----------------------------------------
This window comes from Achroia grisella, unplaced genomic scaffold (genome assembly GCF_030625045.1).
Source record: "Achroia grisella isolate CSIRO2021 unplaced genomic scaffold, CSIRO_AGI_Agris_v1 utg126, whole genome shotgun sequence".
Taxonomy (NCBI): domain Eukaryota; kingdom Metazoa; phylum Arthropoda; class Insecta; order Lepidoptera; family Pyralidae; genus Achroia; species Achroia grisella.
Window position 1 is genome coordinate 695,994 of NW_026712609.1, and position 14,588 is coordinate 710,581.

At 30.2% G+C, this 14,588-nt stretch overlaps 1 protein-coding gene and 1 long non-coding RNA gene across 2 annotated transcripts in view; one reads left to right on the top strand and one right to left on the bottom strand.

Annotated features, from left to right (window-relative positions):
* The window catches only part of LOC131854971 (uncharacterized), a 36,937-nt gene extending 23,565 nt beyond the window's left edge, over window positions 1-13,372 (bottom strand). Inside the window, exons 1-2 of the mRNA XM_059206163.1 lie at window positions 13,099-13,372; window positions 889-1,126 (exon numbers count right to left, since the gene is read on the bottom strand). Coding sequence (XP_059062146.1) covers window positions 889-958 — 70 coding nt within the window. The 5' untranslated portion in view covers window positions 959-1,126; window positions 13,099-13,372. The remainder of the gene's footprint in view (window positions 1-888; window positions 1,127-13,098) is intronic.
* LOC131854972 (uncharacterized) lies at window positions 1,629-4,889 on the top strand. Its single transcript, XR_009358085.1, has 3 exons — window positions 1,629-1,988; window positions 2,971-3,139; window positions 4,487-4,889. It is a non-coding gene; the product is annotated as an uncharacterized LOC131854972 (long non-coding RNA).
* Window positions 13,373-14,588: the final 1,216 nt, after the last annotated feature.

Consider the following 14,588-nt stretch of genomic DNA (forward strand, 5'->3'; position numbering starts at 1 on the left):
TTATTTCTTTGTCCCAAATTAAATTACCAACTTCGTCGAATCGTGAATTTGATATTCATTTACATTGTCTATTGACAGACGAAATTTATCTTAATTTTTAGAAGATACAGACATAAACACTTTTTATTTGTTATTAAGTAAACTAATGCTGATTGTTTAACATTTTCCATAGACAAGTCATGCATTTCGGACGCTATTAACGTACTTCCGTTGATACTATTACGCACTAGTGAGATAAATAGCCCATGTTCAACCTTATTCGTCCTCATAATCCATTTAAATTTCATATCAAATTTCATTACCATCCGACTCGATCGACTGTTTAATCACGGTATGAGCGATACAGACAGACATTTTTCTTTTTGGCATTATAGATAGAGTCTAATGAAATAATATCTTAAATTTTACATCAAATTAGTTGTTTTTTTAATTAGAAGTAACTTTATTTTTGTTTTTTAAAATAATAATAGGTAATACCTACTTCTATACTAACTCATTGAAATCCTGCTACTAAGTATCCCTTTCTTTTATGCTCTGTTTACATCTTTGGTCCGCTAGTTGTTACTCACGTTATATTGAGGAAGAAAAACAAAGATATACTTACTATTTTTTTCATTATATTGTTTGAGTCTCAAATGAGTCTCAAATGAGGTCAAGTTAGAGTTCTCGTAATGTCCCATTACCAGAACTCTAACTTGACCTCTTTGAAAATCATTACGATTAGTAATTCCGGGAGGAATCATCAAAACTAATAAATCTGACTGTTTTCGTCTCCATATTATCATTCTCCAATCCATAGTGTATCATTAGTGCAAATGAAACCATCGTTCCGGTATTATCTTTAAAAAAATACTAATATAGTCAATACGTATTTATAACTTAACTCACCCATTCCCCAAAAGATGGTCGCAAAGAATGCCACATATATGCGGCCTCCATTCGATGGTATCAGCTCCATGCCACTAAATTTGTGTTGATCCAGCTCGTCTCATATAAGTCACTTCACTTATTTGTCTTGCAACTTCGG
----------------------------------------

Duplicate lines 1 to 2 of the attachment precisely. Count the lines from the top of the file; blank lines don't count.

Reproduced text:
This window comes from Achroia grisella, unplaced genomic scaffold (genome assembly GCF_030625045.1).
Source record: "Achroia grisella isolate CSIRO2021 unplaced genomic scaffold, CSIRO_AGI_Agris_v1 utg126, whole genome shotgun sequence".